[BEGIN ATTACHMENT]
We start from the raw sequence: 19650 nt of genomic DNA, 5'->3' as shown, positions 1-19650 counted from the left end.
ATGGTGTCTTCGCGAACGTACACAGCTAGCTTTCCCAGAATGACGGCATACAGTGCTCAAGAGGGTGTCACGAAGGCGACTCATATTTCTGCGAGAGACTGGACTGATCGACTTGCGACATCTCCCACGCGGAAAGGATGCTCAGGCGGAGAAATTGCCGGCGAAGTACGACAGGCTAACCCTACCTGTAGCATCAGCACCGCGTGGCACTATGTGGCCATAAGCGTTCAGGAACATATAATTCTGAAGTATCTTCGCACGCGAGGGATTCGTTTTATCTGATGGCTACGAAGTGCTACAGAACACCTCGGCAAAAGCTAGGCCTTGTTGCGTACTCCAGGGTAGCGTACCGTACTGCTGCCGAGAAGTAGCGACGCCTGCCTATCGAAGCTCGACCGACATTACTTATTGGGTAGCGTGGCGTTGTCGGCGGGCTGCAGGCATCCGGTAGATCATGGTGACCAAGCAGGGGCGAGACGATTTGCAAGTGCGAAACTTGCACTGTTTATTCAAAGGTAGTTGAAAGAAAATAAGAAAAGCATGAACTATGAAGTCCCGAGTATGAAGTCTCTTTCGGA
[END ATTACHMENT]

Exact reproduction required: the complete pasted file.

We start from the raw sequence: 19650 nt of genomic DNA, 5'->3' as shown, positions 1-19650 counted from the left end.
ATGGTGTCTTCGCGAACGTACACAGCTAGCTTTCCCAGAATGACGGCATACAGTGCTCAAGAGGGTGTCACGAAGGCGACTCATATTTCTGCGAGAGACTGGACTGATCGACTTGCGACATCTCCCACGCGGAAAGGATGCTCAGGCGGAGAAATTGCCGGCGAAGTACGACAGGCTAACCCTACCTGTAGCATCAGCACCGCGTGGCACTATGTGGCCATAAGCGTTCAGGAACATATAATTCTGAAGTATCTTCGCACGCGAGGGATTCGTTTTATCTGATGGCTACGAAGTGCTACAGAACACCTCGGCAAAAGCTAGGCCTTGTTGCGTACTCCAGGGTAGCGTACCGTACTGCTGCCGAGAAGTAGCGACGCCTGCCTATCGAAGCTCGACCGACATTACTTATTGGGTAGCGTGGCGTTGTCGGCGGGCTGCAGGCATCCGGTAGATCATGGTGACCAAGCAGGGGCGAGACGATTTGCAAGTGCGAAACTTGCACTGTTTATTCAAAGGTAGTTGAAAGAAAATAAGAAAAGCATGAACTATGAAGTCCCGAGTATGAAGTCTCTTTCGGA